rekopter wrote:Just to be clear here, Pufer defines biglaw in a limited way to include only $160k market firms--which is only about four firms in Denver (Hogan, MoFo, Arnold & Porter, Gibson). He excludes the larger regional firms (Reilly Pozner, Holland & Hart, Rothgerber, Brownstein, etc.) which are highly desirable to most law students and pay in the range of $120k or so.
Indeed. "Biglaw," as it is used on TLS and other places in the internet legal realm, has a fairly well-defined definition: the firm is big (100+ lawyers at a minimum, typically a lot of offices in a lot of states/countries), it pays biglaw scale ($160k/yr+), it is ranked on some kind of biglaw ranking (Vault 100 or similar).
Placing well in Denver simply has nothing to do with placing well in biglaw. As rekopter said, MoFo has an office here, and will hire nothing but Stanford and Berkeley grads just off a 10th Circuit clerkship for their one open Denver new associate spot. The only reason MoFo has an office here, however, is to service its big corporate clients who are also here, but are based elsewhere. They do very specific stuff, for very specific clients, and their only real tie to the Denver legal market is the fact that they happen to have an office here. Maybe four of these positions will open up even in the best of years - they are not where the jobs are in the Denver market.
Large scale local business isn't going to MoFo. To replicate the services provided by a MoFo, they'll hire a regional firm (e.g., Brownstein, Hyatt, Farber & Schreck), or put together the services of four or five smaller, Denver-based boutique firms (e.g., Reilly Pozner or Messner & Reeves) on an as-needed basis. None of these smaller firms fit the definition of biglaw. However, few of these firms will substantial operations outside of Denver, and they will be primarily drawing new lawyers from CU and DU. As rekopter correctly says, this is where the big-time firm jobs are in the Denver market.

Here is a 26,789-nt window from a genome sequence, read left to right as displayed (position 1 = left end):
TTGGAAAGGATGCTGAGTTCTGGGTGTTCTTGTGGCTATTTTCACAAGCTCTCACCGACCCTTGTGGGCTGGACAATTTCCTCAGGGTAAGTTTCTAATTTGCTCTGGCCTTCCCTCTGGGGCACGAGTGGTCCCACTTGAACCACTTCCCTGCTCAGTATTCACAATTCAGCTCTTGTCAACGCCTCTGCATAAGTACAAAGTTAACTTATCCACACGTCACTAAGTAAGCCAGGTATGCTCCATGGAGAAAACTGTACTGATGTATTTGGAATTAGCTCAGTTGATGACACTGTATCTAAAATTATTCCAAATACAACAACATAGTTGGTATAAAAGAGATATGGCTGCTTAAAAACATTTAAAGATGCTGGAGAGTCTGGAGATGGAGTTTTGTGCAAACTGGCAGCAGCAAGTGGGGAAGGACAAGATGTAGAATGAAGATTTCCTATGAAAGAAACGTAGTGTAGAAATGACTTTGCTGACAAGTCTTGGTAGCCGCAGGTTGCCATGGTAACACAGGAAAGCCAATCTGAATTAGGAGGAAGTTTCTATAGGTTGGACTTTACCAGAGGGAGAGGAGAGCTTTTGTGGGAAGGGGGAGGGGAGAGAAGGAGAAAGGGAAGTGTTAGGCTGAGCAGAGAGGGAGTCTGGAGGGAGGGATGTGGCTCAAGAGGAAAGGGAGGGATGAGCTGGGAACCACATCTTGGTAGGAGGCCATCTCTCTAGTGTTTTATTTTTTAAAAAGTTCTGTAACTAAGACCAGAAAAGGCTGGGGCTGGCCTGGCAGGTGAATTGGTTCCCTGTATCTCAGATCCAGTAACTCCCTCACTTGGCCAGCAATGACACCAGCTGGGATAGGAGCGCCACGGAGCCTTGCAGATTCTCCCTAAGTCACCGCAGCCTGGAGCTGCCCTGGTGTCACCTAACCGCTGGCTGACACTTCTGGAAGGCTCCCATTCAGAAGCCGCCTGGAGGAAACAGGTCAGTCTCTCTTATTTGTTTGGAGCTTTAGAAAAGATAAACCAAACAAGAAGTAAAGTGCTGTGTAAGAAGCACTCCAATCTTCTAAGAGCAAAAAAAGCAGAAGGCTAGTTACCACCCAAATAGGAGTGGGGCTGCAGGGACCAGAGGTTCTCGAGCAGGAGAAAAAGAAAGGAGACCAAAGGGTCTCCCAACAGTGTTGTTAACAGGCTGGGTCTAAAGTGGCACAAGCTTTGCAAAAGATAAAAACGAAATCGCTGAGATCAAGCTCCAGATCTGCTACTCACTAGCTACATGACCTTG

However, the simple reality is, there aren't all that many jobs in this "midlaw" category (none of these are massive firms, and hire as needed, creating rekopter's 10-20% cutoff).
Everybody else (the bulk of the law business) goes to even smaller firms. This is where the majority of CU grads will end up. However, the simple fact of the matter is that, unless you go to a T14, the bulk of every school's graduating class will end up in such firms. If you want true biglaw making $160k, go to a T14. If you want a chance at a good clerkship followed up by a job with a midlaw firm, but will be fine with working at a suburban five-person firm too so long as you're a lawyer, CU is an excellent choice.